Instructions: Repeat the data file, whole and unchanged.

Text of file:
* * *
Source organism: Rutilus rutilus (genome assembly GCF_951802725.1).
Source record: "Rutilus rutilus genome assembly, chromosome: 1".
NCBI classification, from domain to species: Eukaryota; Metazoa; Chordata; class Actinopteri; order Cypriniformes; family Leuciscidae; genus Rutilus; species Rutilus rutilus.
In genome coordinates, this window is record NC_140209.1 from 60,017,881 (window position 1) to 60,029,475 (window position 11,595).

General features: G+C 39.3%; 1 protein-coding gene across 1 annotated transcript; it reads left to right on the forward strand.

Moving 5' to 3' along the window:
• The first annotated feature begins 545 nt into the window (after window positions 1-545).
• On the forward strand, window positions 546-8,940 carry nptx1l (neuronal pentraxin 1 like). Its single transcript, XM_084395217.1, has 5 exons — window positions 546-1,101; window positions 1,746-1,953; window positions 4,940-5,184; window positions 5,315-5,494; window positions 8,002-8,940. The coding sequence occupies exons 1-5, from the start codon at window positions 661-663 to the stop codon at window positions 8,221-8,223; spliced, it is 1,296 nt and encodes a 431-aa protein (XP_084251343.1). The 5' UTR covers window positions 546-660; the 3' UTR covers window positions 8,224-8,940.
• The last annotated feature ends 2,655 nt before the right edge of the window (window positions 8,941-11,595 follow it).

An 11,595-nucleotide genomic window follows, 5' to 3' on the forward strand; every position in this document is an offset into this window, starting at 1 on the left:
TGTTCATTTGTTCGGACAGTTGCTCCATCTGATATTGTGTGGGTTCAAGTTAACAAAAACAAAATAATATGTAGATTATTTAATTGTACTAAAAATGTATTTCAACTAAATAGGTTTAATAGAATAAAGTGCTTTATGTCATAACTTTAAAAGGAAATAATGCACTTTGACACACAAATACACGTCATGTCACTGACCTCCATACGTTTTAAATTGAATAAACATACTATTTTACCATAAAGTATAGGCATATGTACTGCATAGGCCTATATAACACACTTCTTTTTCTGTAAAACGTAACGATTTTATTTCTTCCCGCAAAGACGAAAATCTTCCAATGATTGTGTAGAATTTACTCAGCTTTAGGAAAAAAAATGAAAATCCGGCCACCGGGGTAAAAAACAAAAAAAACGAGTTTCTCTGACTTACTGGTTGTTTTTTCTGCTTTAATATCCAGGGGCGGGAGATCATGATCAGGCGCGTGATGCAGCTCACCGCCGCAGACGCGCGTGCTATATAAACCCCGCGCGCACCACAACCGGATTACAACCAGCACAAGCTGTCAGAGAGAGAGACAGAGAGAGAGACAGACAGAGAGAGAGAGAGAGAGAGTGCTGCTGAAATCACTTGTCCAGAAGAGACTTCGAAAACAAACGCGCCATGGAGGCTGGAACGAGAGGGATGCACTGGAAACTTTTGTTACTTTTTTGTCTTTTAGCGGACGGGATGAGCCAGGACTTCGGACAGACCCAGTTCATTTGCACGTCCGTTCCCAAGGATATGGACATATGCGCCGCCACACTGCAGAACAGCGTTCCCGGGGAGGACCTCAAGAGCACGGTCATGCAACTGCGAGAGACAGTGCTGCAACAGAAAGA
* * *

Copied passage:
Source organism: Rutilus rutilus (genome assembly GCF_951802725.1).
Source record: "Rutilus rutilus genome assembly, chromosome: 1".
NCBI classification, from domain to species: Eukaryota; Metazoa; Chordata; class Actinopteri; order Cypriniformes; family Leuciscidae; genus Rutilus; species Rutilus rutilus.
In genome coordinates, this window is record NC_140209.1 from 60,017,881 (window position 1) to 60,029,475 (window position 11,595).

General features: G+C 39.3%; 1 protein-coding gene across 1 annotated transcript; it reads left to right on the forward strand.

Moving 5' to 3' along the window:
• The first annotated feature begins 545 nt into the window (after window positions 1-545).
• On the forward strand, window positions 546-8,940 carry nptx1l (neuronal pentraxin 1 like). Its single transcript, XM_084395217.1, has 5 exons — window positions 546-1,101; window positions 1,746-1,953; window positions 4,940-5,184; window positions 5,315-5,494; window positions 8,002-8,940. The coding sequence occupies exons 1-5, from the start codon at window positions 661-663 to the stop codon at window positions 8,221-8,223; spliced, it is 1,296 nt and encodes a 431-aa protein (XP_084251343.1). The 5' UTR covers window positions 546-660; the 3' UTR covers window positions 8,224-8,940.
• The last annotated feature ends 2,655 nt before the right edge of the window (window positions 8,941-11,595 follow it).

An 11,595-nucleotide genomic window follows, 5' to 3' on the forward strand; every position in this document is an offset into this window, starting at 1 on the left:
TGTTCATTTGTTCGGACAGTTGCTCCATCTGATATTGTGTGGGTTCAAGTTAACAAAAACAAAATAATATGTAGATTATTTAATTGTACTAAAAATGTATTTCAACTAAATAGGTTTAATAGAATAAAGTGCTTTATGTCATAACTTTAAAAGGAAATAATGCACTTTGACACACAAATACACGTCATGTCACTGACCTCCATACGTTTTAAATTGAATAAACATACTATTTTACCATAAAGTATAGGCATATGTACTGCATAGGCCTATATAACACACTTCTTTTTCTGTAAAACGTAACGATTTTATTTCTTCCCGCAAAGACGAAAATCTTCCAATGATTGTGTAGAATTTACTCAGCTTTAGGAAAAAAAATGAAAATCCGGCCACCGGGGTAAAAAACAAAAAAAACGAGTTTCTCTGACTTACTGGTTGTTTTTTCTGCTTTAATATCCAGGGGCGGGAGATCATGATCAGGCGCGTGATGCAGCTCACCGCCGCAGACGCGCGTGCTATATAAACCCCGCGCGCACCACAACCGGATTACAACCAGCACAAGCTGTCAGAGAGAGAGACAGAGAGAGAGACAGACAGAGAGAGAGAGAGAGAGAGTGCTGCTGAAATCACTTGTCCAGAAGAGACTTCGAAAACAAACGCGCCATGGAGGCTGGAACGAGAGGGATGCACTGGAAACTTTTGTTACTTTTTTGTCTTTTAGCGGACGGGATGAGCCAGGACTTCGGACAGACCCAGTTCATTTGCACGTCCGTTCCCAAGGATATGGACATATGCGCCGCCACACTGCAGAACAGCGTTCCCGGGGAGGACCTCAAGAGCACGGTCATGCAACTGCGAGAGACAGTGCTGCAACAGAAAGA